Yorkshire terriers are prized for their plucky attitudes crammed into a compact package. One of the common questions new Yorkie owners ask is “How big will my Yorkie get?”
The answer is not always straightforward and there are a lot of factors that impact a Yorkie’s size. Genetics, diet, and health all play a role.
However, while it isn’t possible to predict a Yorkie puppy’s growth perfectly, there are a couple of methods you can use to estimate your dog’s future size. This guide includes a Yorkie weight chart, so you can track your puppy’s growth, as well as information on what the average Yorkie weight should be.
In this guide:
- Yorkie weight chart & general rules to calculate how big your Yorkie will get
- Yorkie puppy size: How much do Yorkies weigh?
- Teacup Yorkies: Are small Yorkies healthy?
- When does a Yorkie puppy stop growing?
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Yorkie weight chart & general rules to calculate how big your Yorkie will get
So how do you calculate how big a Yorkie puppy will get? Yorkie size can vary considerably, and predicting puppy growth is not an exact science. But there are ways to get a pretty good idea of just how big your little friend will grow. Here are two methods.
Yorkie weight chart
This Yorkie growth chart it is not a perfect predictor of a Yorkshire Terrier’s weight—especially if you like to spoil your puppy with extra treats—but it should give you a good estimate of how big your puppy will be when fully grown.
Find your puppy’s current age and weight (or the weight they were at birth), and then trace down to the Adult Yorkie Weight Estimate to see a weight prediction:
Puppy weight & paw size: General rules to calculate Yorkie weight
Like the method above, this formula isn’t exact. But it can give you a decent calculation of your specific puppy’s adult size. Take their weight at three months old, double it, and then add a half-pound. The formula looks like this:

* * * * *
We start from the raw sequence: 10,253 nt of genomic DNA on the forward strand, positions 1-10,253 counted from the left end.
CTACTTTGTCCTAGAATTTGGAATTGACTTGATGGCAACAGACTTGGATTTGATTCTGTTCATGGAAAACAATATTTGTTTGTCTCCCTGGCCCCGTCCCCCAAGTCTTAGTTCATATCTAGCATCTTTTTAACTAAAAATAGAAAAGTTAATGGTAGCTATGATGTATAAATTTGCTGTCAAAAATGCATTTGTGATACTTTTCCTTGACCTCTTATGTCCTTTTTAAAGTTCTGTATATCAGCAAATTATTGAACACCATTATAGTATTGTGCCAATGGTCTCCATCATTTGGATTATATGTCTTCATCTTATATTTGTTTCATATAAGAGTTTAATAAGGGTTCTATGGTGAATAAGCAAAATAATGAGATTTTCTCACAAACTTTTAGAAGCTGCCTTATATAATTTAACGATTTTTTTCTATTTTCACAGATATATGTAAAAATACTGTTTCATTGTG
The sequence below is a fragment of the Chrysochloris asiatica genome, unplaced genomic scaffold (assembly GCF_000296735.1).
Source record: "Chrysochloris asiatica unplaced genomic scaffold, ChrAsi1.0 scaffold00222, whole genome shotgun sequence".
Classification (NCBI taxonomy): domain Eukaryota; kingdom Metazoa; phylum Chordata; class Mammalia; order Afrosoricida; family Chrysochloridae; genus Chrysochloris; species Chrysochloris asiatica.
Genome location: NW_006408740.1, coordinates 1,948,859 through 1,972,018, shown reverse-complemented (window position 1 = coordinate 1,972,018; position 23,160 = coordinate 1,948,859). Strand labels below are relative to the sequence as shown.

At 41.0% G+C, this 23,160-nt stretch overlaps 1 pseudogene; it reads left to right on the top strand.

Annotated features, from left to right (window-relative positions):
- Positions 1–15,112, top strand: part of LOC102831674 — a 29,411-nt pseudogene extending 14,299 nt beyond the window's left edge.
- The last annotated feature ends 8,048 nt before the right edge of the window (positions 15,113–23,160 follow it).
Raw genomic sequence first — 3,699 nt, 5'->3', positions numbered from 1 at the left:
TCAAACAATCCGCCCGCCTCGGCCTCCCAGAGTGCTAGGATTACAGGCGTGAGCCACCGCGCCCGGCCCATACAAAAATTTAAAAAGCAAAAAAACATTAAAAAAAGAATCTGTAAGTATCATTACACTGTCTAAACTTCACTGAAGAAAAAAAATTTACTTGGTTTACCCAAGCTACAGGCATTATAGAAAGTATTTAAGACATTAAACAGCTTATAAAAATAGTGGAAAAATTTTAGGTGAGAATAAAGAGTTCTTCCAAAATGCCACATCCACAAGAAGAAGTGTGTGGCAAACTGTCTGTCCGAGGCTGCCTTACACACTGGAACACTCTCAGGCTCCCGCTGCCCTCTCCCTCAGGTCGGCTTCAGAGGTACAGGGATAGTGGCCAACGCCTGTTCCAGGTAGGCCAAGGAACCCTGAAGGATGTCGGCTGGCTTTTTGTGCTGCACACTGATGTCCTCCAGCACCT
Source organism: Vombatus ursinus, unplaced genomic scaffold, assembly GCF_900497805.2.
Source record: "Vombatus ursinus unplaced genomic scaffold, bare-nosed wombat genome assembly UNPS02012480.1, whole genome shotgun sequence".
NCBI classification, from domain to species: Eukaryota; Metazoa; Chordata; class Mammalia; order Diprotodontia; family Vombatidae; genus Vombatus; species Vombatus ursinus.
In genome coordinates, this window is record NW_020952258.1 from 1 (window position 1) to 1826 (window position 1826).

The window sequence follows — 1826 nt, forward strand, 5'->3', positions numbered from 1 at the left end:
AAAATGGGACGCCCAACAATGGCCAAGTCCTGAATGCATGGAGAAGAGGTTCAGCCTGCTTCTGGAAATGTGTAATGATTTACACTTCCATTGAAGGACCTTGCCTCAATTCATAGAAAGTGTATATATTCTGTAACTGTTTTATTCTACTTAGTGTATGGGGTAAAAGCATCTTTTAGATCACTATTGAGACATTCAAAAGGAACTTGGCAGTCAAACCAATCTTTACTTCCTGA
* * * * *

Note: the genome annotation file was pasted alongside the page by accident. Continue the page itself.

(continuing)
(Puppy weight at 12 weeks x 2) + .5 = Estimated adult Yorkie size in lbs.
This will give you a rough idea of what your puppy’s weight will likely be. For example, a puppy weighing three pounds at three months old will likely be around six and one-half pounds as an adult. This estimate will not be exact, but it typically is accurate to within a pound or so.
Sometimes paw size can also be a general indicator of future adult weight—puppies with bigger paws are likely to be larger when fully grown. But this is a very general rule of thumb.
Sometimes larger dogs can have smaller paws, so don’t put too much faith in this measurement.
Yorkie puppy size: How much do Yorkies weigh?
Yorkies are classified as part of the AKC Toy Group and are one of the smallest breeds. The average size of a Yorkie is seven to eight inches tall, and typically between four and seven pounds.
The maximum Yorkie weight allowed by the AKC standard is seven pounds. However, it is not uncommon to find Yorkies that weigh several pounds more. As long as their extra weight is natural and not the result of an unhealthy diet, these larger Yorkies make just as wonderful companions as their smaller relatives.